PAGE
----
John Lin, a helpful pharmacy owner, is always looking for ways to make medicines more accessible to customers. John Lin's wife Mei Lin is a university professor and his son Eddy Lin is studying music theory, they live together, John Lin loves his family very much. John Lin has known the old couple next door, Sam Moore and Jennifer Moore, for several years, and John Lin thinks Sam Moore is a kind person. John Lin is very close to his neighbor Yuriko Yamamoto. John Lin knew his neighbors, Tamara Taylor and Carmen Ortiz, but had never met them. John Lin and Tom Moreno are pharmacy colleagues and friends who enjoy discussing local politics and more.

Here's a morning for John Lin: Woke up at 6, brushed his teeth, took a shower, had breakfast, and met his wife Mei and son Eddy before leaving for work.

In this way, when the simulation starts, each agent has its own seed memory.

These agents interact socially with each other. When they notice each other, a conversation may ensue.

Over time, these agents form new relationships and remember their interactions with other agents.

An interesting story is that at the beginning of the simulation, an agent was initialized to throw a Valentine's Day party.

There may be failure points in the series of things that happen afterwards. The agent may not continue to insist on this intention, or forget to tell others, or even forget to show up.

Fortunately, in the simulation, the Valentine's Day party actually happened, and many agents got together and had interesting interactions.

Nanny Level Tutorial

Configuration Environment

Before configuring the environment, you first need to generate a utils.py file containing the OpenAI API key and download the necessary packages.

Step 1. Generate Utils file

In the reverie/backend_server folder (the folder where reverie.py is located), create a new utils.py file, and copy and paste the following content into the file:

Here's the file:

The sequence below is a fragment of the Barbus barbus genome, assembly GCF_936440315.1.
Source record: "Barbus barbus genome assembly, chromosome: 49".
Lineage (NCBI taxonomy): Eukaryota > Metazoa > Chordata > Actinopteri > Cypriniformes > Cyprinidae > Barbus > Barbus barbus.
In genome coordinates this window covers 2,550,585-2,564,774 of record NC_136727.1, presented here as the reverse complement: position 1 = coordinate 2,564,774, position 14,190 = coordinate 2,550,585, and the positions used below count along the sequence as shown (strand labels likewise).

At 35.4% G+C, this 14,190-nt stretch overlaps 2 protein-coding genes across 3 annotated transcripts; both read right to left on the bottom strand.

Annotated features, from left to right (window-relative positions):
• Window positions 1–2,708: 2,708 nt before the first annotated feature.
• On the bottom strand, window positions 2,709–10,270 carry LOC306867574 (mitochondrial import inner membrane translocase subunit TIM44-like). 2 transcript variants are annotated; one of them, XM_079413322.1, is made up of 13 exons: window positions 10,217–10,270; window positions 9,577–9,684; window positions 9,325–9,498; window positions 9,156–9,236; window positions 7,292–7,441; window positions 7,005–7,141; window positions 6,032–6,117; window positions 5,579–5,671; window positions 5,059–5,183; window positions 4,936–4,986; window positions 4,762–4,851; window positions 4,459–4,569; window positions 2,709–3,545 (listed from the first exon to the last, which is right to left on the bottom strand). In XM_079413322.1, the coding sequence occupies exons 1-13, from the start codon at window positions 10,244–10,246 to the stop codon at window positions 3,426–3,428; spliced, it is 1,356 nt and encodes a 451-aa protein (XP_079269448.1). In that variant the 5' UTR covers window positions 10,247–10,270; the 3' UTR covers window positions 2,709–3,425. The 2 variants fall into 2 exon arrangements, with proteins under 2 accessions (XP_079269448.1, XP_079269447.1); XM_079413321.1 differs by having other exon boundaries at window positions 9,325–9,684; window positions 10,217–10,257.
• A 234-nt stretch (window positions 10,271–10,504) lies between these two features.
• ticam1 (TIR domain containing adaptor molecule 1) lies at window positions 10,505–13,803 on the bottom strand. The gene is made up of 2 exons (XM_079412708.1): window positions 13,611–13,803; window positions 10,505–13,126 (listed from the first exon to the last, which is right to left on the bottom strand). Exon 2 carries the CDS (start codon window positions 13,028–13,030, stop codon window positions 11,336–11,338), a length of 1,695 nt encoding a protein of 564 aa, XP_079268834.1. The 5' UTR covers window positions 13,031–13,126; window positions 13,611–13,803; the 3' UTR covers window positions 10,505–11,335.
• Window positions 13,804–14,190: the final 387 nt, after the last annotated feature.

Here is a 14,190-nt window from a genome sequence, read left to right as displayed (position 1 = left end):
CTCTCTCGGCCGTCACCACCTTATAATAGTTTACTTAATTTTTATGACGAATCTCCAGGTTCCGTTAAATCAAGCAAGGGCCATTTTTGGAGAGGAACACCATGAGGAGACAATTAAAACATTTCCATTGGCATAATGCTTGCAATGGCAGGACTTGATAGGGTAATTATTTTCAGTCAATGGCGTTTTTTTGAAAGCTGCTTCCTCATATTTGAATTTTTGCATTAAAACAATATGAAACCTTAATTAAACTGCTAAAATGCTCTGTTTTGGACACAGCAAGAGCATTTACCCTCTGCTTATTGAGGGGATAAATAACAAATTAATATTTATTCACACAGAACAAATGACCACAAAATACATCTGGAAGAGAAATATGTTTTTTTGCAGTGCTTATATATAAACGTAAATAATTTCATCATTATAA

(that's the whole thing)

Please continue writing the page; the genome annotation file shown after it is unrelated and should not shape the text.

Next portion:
Copy and paste your OpenAI API Key
openai_api_key = "<Your OpenAI API>"
put your name
key_owner = "<Name>"
maze_assets_loc = "../../environment/frontend_server/static_dirs/assets" env_matrix = f"{maze_assets_loc}/the_ville/matrix" env_visuals = f"{maze_assets_loc}/the_ville/visuals"
fs_storage = "../../environment/frontend_server/storage" fs_temp_storage = "../../environment/frontend_server/temp_storage"
collision_block_id = "32125"
Verbose
debug = True

Replace <Your OpenAI API> with your OpenAI API key and <name> with your name.

Step 2. Install requirements.txt

Install everything listed in the requirements.txt file (we strongly recommend setting up a virtual environment first).

Currently, the team has tested on Python 3.9.12.

run simulation

To run a new simulation, you need to start two servers at the same time: the environment server and the agent simulation server.

Step 1. Start the environment server

Since the environment is implemented as a Django project, a Django server needs to be started.

To do this, first navigate to environment/frontend_server (where manage.py resides) on the command line. Then run the following command:

plain text ANTLR4 Bash C C# css CoffeeScript CMake Dart Django Docker EJS Erlang Git Go GraphQL Groovy HTML Java JavaScript JSON JSX Kotlin LaTeX less Lua Makefile markdown MATLAB Markup Objective-C Perl PHP PowerShell .properties Protocol Buffers Python R Ruby Sass (Sass) Sass (Scss) Scheme SQL Shell Swift SVG TSX TypeScript WebAssembly YAML XML python manage.py runserver

Then, visit http://localhost:8000/ in your favorite browser.

If you see the prompt "Your environment server is up and running", it means that the server is running normally. Make sure the environment server keeps running while running the simulation, so keep this command line tab open.